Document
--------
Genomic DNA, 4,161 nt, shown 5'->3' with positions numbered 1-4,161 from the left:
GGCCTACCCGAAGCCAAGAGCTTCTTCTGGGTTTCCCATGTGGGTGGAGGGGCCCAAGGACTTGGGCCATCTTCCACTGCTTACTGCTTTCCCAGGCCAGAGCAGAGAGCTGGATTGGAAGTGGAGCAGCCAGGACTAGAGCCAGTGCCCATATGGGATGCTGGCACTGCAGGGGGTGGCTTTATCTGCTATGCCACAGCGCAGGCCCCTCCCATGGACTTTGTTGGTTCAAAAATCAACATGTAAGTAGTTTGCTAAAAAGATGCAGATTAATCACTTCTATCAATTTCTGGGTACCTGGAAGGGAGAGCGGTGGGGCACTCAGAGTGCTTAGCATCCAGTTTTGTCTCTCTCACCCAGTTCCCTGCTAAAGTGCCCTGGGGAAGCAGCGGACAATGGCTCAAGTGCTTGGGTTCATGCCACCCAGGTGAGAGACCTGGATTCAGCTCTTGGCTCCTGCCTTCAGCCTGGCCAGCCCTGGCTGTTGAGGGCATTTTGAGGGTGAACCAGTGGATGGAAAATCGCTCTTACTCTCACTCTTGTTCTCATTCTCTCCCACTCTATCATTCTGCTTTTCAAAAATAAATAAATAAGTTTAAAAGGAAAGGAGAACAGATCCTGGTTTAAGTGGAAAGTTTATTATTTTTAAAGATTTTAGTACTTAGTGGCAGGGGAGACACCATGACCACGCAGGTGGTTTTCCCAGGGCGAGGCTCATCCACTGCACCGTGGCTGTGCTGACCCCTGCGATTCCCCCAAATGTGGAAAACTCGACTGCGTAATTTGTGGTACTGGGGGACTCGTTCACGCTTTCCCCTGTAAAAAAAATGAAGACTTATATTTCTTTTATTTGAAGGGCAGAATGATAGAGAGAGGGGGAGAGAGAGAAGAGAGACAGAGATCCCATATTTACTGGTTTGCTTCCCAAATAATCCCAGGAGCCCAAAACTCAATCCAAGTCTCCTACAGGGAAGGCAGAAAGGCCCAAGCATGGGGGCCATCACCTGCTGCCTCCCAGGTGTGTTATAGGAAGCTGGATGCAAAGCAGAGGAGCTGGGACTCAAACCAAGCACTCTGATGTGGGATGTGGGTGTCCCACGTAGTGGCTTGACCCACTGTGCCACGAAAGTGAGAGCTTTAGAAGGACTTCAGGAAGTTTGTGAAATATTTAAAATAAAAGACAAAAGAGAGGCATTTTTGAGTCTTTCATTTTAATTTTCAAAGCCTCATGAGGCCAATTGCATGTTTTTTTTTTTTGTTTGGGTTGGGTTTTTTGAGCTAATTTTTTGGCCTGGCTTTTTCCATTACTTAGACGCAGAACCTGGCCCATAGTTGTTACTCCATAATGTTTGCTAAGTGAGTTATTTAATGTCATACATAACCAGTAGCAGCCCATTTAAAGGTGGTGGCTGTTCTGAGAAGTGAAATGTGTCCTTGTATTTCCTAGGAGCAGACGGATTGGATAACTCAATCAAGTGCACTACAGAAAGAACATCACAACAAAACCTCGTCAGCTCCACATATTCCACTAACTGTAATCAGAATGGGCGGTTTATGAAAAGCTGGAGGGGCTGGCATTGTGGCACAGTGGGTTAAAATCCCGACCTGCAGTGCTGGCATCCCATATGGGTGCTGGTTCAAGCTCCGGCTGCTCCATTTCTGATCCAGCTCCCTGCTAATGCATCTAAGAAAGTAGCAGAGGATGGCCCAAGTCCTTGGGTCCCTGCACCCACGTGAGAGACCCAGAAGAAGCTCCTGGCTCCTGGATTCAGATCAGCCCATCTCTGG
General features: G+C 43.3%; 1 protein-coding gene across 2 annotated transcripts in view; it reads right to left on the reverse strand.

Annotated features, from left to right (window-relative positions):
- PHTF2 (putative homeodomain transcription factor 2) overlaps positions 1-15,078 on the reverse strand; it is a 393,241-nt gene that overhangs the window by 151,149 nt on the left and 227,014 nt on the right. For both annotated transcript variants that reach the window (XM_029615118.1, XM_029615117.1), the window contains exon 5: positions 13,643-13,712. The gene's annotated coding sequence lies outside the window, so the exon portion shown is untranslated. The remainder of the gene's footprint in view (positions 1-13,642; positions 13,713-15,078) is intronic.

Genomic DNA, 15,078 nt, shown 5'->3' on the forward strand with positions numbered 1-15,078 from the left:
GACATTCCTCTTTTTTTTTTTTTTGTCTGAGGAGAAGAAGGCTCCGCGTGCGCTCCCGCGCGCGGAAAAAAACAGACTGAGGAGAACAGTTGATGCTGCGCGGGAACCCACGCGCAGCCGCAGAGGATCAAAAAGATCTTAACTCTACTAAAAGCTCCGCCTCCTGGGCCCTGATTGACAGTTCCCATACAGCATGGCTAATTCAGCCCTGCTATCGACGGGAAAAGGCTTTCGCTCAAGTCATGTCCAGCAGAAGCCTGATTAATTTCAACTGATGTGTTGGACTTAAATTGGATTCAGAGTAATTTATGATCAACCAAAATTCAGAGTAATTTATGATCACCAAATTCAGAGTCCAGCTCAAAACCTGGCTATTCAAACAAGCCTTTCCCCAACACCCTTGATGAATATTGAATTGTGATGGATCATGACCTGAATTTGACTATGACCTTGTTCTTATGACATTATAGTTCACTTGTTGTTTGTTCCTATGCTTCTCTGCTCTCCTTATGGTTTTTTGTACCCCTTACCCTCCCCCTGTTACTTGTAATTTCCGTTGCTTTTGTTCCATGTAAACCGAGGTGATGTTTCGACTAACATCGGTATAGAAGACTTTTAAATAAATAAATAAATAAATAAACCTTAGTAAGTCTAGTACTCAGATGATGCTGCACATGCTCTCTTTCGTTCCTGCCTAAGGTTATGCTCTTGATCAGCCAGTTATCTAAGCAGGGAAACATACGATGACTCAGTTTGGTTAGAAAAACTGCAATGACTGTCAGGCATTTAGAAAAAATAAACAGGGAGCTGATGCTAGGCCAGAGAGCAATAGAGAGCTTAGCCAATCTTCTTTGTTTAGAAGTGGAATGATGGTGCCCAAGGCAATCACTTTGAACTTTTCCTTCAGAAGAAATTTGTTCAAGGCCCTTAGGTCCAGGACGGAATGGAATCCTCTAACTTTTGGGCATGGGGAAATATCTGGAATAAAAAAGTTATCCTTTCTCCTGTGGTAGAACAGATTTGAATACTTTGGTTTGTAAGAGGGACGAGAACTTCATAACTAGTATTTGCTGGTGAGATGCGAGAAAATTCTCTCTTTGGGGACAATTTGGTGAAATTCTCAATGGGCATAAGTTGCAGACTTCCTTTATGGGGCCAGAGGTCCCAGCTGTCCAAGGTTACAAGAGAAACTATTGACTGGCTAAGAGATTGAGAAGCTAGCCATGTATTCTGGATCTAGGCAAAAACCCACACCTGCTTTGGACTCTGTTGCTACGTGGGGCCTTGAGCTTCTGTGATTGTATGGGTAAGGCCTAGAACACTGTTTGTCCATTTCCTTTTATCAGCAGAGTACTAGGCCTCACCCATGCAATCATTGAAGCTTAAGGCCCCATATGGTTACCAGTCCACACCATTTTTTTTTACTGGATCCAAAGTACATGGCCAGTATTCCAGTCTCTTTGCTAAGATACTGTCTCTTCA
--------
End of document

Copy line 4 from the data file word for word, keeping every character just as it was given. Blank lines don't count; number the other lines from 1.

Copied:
Annotated features, from left to right (window-relative positions):